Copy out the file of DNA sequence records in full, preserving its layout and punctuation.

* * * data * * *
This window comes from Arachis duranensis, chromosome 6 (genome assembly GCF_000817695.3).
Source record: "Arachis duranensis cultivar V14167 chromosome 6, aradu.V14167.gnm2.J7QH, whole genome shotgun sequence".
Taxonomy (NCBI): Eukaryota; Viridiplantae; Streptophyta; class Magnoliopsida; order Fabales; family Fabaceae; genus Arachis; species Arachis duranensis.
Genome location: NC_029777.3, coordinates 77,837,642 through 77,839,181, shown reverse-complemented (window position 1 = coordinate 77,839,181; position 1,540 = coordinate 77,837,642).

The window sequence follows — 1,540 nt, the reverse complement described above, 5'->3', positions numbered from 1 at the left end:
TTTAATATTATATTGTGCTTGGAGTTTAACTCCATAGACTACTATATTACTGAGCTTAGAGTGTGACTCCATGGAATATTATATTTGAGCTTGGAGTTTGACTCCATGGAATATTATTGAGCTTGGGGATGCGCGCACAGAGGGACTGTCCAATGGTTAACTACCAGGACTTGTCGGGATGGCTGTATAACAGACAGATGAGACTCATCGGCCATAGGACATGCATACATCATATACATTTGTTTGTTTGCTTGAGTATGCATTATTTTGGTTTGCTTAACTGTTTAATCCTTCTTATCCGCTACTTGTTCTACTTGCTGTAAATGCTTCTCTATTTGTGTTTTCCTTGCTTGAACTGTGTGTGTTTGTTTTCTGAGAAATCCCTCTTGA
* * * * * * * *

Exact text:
This window comes from Arachis duranensis, chromosome 6 (genome assembly GCF_000817695.3).
Source record: "Arachis duranensis cultivar V14167 chromosome 6, aradu.V14167.gnm2.J7QH, whole genome shotgun sequence".
Taxonomy (NCBI): Eukaryota; Viridiplantae; Streptophyta; class Magnoliopsida; order Fabales; family Fabaceae; genus Arachis; species Arachis duranensis.
Genome location: NC_029777.3, coordinates 77,837,642 through 77,839,181, shown reverse-complemented (window position 1 = coordinate 77,839,181; position 1,540 = coordinate 77,837,642).

The window sequence follows — 1,540 nt, the reverse complement described above, 5'->3', positions numbered from 1 at the left end:
TTTAATATTATATTGTGCTTGGAGTTTAACTCCATAGACTACTATATTACTGAGCTTAGAGTGTGACTCCATGGAATATTATATTTGAGCTTGGAGTTTGACTCCATGGAATATTATTGAGCTTGGGGATGCGCGCACAGAGGGACTGTCCAATGGTTAACTACCAGGACTTGTCGGGATGGCTGTATAACAGACAGATGAGACTCATCGGCCATAGGACATGCATACATCATATACATTTGTTTGTTTGCTTGAGTATGCATTATTTTGGTTTGCTTAACTGTTTAATCCTTCTTATCCGCTACTTGTTCTACTTGCTGTAAATGCTTCTCTATTTGTGTTTTCCTTGCTTGAACTGTGTGTGTTTGTTTTCTGAGAAATCCCTCTTGA